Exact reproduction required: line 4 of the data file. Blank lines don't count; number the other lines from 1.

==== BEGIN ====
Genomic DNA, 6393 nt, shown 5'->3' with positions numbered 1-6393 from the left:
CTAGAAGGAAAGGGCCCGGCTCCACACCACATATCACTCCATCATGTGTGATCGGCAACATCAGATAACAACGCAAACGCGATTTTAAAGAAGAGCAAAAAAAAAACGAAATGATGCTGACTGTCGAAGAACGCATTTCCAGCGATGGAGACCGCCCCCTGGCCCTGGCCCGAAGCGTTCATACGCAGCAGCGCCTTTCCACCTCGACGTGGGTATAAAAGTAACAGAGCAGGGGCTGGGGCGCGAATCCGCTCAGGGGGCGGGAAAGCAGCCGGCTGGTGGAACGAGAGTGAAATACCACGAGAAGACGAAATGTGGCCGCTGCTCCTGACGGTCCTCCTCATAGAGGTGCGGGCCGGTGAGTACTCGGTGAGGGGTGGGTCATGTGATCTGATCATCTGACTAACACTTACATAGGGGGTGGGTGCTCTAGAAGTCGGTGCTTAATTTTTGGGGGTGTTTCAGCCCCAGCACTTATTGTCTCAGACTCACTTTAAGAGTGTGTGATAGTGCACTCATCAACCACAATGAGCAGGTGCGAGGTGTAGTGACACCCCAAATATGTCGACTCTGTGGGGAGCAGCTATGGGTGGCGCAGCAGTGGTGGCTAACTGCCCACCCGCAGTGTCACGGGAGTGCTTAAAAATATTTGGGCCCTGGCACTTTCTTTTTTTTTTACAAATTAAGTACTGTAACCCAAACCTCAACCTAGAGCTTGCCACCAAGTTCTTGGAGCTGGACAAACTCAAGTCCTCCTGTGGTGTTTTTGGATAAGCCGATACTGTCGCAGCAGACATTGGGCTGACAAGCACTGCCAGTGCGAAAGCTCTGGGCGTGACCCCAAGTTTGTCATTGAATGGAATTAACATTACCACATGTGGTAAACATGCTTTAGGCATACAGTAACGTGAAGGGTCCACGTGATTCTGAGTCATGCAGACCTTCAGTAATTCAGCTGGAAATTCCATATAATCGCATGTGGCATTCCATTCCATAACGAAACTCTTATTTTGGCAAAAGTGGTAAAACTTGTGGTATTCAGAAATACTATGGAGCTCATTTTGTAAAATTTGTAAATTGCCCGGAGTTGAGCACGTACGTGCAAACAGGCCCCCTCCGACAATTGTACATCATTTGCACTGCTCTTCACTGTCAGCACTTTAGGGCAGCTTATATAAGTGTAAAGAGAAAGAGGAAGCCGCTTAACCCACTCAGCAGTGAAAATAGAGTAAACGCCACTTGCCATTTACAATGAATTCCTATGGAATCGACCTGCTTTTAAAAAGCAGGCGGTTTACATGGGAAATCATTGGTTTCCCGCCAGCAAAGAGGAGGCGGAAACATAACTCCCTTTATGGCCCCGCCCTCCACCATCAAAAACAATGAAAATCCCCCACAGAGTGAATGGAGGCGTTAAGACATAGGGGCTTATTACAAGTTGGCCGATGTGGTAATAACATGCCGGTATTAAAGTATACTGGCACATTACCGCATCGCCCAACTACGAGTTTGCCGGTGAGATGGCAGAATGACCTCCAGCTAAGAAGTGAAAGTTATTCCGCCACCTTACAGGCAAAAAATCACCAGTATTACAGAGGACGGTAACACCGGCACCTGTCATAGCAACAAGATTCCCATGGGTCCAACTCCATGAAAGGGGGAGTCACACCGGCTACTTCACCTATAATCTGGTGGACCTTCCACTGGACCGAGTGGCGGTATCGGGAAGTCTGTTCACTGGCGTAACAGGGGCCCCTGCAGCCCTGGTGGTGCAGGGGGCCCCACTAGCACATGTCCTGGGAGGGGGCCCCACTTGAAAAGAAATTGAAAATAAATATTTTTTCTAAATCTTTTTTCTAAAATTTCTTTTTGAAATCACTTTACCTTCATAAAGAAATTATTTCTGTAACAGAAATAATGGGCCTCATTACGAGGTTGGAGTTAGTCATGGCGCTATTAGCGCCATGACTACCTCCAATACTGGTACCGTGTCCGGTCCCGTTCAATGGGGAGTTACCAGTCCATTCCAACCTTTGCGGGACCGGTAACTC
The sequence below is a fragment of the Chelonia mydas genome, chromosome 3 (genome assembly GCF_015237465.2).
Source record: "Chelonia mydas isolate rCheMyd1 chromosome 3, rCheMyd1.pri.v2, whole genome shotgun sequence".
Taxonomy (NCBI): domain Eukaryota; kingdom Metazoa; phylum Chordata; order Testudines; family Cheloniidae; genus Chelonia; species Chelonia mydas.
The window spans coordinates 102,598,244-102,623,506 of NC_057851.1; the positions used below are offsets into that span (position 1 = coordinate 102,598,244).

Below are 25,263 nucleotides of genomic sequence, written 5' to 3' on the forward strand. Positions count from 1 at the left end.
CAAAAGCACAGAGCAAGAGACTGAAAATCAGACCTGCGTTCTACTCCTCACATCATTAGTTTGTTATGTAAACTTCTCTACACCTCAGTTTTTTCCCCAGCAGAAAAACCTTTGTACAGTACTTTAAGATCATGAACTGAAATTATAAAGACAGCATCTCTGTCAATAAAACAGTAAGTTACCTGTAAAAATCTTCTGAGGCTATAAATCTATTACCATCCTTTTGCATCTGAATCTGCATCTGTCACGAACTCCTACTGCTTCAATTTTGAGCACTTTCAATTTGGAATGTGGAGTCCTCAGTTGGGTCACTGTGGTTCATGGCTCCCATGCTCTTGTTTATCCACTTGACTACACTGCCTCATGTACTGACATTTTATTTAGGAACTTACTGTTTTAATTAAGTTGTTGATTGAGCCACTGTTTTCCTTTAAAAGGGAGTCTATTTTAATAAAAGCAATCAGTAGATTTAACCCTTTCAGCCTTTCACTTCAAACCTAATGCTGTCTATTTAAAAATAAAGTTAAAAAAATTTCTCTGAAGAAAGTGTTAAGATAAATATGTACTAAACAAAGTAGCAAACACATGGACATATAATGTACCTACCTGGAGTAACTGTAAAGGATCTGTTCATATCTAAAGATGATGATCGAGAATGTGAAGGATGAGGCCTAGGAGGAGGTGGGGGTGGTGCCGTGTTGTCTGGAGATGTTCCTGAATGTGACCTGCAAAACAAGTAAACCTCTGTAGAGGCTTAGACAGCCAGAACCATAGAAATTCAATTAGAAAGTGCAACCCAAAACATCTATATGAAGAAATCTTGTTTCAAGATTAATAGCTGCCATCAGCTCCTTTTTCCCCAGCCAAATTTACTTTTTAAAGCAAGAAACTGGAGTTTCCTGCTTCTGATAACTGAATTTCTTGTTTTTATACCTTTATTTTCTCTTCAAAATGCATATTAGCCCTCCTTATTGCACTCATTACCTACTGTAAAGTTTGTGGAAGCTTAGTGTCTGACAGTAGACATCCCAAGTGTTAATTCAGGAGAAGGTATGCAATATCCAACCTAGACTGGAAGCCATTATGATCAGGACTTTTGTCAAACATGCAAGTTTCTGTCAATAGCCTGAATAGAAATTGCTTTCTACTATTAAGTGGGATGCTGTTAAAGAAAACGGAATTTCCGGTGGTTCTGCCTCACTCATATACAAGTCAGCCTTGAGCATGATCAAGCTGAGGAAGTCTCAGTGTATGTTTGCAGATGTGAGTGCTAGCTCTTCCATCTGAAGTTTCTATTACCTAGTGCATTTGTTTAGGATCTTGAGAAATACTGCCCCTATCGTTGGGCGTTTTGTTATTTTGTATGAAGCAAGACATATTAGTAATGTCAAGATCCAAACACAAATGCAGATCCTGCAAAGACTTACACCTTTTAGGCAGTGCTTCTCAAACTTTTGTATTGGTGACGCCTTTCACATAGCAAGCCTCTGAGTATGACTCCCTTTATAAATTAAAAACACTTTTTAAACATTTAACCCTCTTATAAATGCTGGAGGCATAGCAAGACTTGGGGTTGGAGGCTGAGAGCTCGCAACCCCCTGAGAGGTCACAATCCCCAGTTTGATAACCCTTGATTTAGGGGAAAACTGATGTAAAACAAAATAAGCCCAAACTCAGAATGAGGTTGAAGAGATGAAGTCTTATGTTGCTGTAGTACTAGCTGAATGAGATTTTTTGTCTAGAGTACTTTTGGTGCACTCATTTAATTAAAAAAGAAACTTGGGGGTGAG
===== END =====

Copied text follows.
Source record: "Chelonia mydas isolate rCheMyd1 chromosome 3, rCheMyd1.pri.v2, whole genome shotgun sequence".